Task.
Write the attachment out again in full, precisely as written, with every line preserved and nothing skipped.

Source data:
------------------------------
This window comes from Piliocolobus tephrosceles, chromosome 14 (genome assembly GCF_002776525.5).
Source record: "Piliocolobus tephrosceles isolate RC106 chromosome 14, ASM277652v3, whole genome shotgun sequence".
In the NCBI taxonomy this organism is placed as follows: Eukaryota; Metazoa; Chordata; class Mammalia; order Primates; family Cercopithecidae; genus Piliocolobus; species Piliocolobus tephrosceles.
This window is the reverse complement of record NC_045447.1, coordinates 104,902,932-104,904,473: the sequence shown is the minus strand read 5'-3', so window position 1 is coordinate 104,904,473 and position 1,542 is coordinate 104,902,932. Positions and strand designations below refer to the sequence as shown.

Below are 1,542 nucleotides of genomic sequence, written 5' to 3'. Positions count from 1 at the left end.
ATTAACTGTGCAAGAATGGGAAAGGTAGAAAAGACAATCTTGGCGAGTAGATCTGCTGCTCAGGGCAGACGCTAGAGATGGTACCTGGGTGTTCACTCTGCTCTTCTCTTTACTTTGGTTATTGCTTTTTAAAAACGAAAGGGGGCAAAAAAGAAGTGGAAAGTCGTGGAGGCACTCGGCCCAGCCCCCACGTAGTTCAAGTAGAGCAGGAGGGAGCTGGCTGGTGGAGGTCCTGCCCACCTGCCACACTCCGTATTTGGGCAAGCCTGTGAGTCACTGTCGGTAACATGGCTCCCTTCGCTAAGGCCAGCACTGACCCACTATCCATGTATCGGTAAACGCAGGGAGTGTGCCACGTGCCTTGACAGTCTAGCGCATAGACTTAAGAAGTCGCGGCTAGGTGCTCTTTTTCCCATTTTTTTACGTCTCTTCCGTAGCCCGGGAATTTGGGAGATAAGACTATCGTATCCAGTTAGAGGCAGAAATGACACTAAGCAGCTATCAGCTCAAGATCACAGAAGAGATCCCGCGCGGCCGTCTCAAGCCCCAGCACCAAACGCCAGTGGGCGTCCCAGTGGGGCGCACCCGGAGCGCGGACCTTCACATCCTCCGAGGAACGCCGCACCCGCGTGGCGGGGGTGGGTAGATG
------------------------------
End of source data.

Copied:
This window comes from Piliocolobus tephrosceles, chromosome 14 (genome assembly GCF_002776525.5).
Source record: "Piliocolobus tephrosceles isolate RC106 chromosome 14, ASM277652v3, whole genome shotgun sequence".
In the NCBI taxonomy this organism is placed as follows: Eukaryota; Metazoa; Chordata; class Mammalia; order Primates; family Cercopithecidae; genus Piliocolobus; species Piliocolobus tephrosceles.
This window is the reverse complement of record NC_045447.1, coordinates 104,902,932-104,904,473: the sequence shown is the minus strand read 5'-3', so window position 1 is coordinate 104,904,473 and position 1,542 is coordinate 104,902,932. Positions and strand designations below refer to the sequence as shown.

Below are 1,542 nucleotides of genomic sequence, written 5' to 3'. Positions count from 1 at the left end.
ATTAACTGTGCAAGAATGGGAAAGGTAGAAAAGACAATCTTGGCGAGTAGATCTGCTGCTCAGGGCAGACGCTAGAGATGGTACCTGGGTGTTCACTCTGCTCTTCTCTTTACTTTGGTTATTGCTTTTTAAAAACGAAAGGGGGCAAAAAAGAAGTGGAAAGTCGTGGAGGCACTCGGCCCAGCCCCCACGTAGTTCAAGTAGAGCAGGAGGGAGCTGGCTGGTGGAGGTCCTGCCCACCTGCCACACTCCGTATTTGGGCAAGCCTGTGAGTCACTGTCGGTAACATGGCTCCCTTCGCTAAGGCCAGCACTGACCCACTATCCATGTATCGGTAAACGCAGGGAGTGTGCCACGTGCCTTGACAGTCTAGCGCATAGACTTAAGAAGTCGCGGCTAGGTGCTCTTTTTCCCATTTTTTTACGTCTCTTCCGTAGCCCGGGAATTTGGGAGATAAGACTATCGTATCCAGTTAGAGGCAGAAATGACACTAAGCAGCTATCAGCTCAAGATCACAGAAGAGATCCCGCGCGGCCGTCTCAAGCCCCAGCACCAAACGCCAGTGGGCGTCCCAGTGGGGCGCACCCGGAGCGCGGACCTTCACATCCTCCGAGGAACGCCGCACCCGCGTGGCGGGGGTGGGTAGATG